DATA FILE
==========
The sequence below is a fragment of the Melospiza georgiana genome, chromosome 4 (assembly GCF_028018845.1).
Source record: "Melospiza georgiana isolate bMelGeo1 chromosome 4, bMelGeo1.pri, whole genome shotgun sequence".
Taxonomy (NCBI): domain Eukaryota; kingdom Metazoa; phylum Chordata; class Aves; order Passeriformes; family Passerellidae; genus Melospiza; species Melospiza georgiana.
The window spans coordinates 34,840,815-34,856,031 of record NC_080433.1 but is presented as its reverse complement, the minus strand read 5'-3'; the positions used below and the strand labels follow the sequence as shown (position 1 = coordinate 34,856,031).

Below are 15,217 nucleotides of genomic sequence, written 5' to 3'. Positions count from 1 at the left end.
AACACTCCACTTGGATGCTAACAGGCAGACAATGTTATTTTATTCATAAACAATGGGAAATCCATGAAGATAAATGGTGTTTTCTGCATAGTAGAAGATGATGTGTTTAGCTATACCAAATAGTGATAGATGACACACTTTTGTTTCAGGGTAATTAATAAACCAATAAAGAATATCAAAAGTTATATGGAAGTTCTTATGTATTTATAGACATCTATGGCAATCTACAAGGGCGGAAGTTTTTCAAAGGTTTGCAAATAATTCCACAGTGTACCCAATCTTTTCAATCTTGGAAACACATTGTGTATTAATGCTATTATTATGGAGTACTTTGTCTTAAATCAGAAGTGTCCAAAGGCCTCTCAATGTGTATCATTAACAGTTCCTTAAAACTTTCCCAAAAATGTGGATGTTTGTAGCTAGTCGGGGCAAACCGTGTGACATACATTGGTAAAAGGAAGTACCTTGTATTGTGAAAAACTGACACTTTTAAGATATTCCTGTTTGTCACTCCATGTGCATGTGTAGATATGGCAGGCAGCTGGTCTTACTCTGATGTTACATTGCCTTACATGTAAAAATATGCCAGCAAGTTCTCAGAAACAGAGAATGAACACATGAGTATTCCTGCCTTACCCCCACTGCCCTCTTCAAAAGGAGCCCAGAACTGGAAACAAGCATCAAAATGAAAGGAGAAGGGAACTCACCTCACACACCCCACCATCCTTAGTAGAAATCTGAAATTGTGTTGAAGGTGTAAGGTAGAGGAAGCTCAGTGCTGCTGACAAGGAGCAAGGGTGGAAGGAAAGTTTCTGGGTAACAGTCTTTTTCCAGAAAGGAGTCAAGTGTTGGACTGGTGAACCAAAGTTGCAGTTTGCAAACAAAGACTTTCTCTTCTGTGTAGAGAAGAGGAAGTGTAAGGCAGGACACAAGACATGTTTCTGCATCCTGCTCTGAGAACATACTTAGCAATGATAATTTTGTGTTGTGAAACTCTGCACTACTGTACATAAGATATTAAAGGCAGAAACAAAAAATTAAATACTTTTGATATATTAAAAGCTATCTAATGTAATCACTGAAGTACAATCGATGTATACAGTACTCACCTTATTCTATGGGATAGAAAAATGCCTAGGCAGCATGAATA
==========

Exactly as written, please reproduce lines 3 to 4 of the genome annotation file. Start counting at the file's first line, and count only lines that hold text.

Taxonomy (NCBI): domain Eukaryota; kingdom Metazoa; phylum Chordata; class Aves; order Passeriformes; family Passerellidae; genus Melospiza; species Melospiza georgiana.
The window spans coordinates 34,840,815-34,856,031 of record NC_080433.1 but is presented as its reverse complement, the minus strand read 5'-3'; the positions used below and the strand labels follow the sequence as shown (position 1 = coordinate 34,856,031).